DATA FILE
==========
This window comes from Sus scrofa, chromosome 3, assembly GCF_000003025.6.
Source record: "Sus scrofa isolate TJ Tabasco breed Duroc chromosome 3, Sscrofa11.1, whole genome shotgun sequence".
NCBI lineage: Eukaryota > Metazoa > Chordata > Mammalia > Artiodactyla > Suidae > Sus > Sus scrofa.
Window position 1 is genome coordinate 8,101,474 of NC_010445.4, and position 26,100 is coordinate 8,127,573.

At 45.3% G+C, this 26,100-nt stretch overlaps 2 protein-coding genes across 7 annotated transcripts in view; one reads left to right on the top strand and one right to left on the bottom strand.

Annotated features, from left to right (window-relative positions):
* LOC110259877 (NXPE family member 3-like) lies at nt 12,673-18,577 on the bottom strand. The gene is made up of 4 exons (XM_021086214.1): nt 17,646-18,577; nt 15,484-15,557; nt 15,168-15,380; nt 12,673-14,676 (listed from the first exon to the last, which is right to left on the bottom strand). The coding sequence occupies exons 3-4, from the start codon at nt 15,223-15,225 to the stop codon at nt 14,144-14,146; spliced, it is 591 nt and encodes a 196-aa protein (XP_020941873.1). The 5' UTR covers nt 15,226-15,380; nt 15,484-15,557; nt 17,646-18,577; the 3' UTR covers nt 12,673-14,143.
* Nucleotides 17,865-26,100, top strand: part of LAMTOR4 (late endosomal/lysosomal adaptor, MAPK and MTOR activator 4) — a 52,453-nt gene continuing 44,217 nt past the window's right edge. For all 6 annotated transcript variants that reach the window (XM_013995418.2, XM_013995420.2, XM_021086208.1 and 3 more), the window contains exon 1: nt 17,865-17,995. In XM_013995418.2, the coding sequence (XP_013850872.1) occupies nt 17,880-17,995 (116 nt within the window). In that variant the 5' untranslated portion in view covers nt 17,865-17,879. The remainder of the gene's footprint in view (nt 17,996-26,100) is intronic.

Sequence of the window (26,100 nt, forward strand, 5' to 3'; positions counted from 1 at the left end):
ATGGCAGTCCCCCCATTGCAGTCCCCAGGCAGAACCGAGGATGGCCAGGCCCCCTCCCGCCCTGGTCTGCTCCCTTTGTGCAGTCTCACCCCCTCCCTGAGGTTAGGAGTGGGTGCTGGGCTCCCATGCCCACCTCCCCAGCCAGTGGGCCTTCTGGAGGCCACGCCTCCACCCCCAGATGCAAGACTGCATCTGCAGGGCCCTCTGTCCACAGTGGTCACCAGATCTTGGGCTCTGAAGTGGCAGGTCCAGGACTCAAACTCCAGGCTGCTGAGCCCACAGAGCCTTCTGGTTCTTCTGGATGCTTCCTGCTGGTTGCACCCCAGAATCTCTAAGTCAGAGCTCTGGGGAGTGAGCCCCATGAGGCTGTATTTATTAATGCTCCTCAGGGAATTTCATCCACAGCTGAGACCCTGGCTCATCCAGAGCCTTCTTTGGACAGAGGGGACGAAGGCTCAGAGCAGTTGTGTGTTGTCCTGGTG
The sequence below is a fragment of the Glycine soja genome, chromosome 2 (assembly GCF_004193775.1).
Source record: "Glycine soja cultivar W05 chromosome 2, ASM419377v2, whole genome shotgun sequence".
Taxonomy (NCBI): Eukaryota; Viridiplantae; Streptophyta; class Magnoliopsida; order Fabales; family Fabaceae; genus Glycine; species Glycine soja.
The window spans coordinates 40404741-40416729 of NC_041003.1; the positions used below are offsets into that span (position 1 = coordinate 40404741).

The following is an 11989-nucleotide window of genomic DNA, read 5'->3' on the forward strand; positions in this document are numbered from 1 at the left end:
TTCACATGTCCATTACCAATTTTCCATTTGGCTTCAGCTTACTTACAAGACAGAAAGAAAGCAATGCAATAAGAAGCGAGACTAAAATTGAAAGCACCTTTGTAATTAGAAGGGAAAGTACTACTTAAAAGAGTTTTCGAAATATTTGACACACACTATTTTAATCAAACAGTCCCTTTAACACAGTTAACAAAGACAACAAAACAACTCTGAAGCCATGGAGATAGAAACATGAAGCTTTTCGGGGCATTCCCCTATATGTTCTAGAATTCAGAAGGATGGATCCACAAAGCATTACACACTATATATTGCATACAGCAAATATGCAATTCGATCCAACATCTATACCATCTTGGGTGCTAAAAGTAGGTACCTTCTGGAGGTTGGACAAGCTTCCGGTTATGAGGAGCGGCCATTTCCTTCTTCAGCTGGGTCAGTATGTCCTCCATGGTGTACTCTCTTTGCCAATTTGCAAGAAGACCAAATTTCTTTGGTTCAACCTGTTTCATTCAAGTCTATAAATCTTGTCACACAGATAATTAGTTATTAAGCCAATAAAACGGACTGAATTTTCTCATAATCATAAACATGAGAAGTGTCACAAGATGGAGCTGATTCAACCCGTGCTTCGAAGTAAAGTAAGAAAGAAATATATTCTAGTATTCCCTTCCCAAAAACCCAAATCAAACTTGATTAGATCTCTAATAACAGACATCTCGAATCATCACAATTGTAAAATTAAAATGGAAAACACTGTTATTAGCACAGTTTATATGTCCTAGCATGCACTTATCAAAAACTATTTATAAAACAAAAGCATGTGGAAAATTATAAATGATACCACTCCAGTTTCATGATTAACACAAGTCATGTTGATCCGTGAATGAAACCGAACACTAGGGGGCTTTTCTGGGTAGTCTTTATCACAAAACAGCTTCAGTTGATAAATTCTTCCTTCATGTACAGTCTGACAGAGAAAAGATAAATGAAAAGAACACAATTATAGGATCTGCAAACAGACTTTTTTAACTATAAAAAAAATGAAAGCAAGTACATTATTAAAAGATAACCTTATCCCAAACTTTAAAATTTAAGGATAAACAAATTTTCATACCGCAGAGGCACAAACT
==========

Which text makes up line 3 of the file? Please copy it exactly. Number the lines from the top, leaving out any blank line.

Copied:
NCBI lineage: Eukaryota > Metazoa > Chordata > Mammalia > Artiodactyla > Suidae > Sus > Sus scrofa.